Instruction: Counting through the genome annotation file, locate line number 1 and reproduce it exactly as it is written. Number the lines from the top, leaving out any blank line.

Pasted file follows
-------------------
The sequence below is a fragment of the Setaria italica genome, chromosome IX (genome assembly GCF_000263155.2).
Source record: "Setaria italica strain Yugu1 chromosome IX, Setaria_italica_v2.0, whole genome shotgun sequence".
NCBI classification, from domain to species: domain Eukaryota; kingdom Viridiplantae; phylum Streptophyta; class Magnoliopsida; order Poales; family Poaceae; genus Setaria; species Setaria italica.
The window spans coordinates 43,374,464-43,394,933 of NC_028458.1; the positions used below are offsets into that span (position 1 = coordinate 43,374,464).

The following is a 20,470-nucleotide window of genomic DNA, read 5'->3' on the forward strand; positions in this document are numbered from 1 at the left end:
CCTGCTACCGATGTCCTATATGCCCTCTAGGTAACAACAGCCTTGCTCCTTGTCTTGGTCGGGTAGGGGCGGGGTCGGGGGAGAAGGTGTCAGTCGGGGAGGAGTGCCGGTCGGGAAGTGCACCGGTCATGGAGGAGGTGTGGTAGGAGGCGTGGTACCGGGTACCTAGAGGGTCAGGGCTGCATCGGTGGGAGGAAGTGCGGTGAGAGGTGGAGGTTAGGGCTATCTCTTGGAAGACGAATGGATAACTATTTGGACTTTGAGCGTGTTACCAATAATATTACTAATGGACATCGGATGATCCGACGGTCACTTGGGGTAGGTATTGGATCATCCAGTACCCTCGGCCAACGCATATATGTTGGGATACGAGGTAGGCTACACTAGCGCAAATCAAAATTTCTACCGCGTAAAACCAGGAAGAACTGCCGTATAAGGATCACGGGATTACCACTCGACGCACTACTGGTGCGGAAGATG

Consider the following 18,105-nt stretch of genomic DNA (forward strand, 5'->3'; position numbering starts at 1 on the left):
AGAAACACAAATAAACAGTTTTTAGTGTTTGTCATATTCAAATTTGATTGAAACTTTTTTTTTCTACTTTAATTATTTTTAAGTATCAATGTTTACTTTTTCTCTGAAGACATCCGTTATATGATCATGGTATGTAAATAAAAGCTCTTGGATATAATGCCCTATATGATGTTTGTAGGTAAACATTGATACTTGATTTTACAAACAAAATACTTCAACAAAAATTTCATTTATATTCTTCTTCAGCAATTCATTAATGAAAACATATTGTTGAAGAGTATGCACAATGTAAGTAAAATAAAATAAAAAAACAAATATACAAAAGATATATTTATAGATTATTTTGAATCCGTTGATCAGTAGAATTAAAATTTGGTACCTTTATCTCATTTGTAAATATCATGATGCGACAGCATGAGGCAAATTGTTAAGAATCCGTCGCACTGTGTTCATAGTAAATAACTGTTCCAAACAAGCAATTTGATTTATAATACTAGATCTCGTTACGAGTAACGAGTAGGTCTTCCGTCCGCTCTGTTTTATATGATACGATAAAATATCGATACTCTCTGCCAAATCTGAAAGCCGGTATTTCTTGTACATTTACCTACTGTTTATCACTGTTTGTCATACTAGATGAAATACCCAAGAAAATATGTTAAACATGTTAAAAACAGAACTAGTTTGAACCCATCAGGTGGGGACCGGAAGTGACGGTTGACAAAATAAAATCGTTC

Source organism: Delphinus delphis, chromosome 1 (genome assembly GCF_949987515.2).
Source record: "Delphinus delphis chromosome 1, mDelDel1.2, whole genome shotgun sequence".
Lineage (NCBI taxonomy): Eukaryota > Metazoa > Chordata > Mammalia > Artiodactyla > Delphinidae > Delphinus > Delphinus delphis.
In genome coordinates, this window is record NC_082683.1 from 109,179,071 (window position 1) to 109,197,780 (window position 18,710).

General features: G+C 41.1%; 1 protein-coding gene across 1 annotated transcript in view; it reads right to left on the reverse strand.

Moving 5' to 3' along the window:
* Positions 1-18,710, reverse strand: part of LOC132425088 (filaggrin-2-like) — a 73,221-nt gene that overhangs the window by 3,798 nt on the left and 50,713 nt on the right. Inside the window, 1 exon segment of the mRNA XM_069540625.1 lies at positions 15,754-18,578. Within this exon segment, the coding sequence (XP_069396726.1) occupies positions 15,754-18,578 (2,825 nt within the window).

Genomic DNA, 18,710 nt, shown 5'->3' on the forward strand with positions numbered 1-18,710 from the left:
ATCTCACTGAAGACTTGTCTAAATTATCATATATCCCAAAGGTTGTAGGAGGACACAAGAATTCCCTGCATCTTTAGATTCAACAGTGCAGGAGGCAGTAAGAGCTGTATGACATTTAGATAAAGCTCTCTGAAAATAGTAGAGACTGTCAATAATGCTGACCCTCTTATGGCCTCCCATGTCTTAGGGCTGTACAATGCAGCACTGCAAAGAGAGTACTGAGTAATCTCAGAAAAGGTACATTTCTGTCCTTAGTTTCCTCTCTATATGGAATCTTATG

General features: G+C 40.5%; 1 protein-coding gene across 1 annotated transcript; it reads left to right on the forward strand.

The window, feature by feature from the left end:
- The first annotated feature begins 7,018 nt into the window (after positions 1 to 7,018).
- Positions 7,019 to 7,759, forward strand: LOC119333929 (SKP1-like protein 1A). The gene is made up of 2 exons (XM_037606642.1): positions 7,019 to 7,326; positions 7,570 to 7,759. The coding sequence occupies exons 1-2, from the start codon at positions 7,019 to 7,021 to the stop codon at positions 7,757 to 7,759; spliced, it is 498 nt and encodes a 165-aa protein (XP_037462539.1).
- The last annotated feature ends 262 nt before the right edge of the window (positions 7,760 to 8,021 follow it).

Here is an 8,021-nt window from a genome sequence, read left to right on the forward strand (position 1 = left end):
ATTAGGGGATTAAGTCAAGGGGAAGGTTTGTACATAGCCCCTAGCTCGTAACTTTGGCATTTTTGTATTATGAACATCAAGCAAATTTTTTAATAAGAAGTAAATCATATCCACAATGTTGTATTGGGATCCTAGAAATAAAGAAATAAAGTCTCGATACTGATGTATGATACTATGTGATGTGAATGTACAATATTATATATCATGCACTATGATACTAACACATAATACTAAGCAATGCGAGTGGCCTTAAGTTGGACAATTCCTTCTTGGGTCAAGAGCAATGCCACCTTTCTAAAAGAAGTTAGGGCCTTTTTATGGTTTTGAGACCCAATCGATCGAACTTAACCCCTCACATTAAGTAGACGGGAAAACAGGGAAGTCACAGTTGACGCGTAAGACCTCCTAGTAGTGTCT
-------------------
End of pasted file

The sequence below is a fragment of the Setaria italica genome, chromosome IX (genome assembly GCF_000263155.2).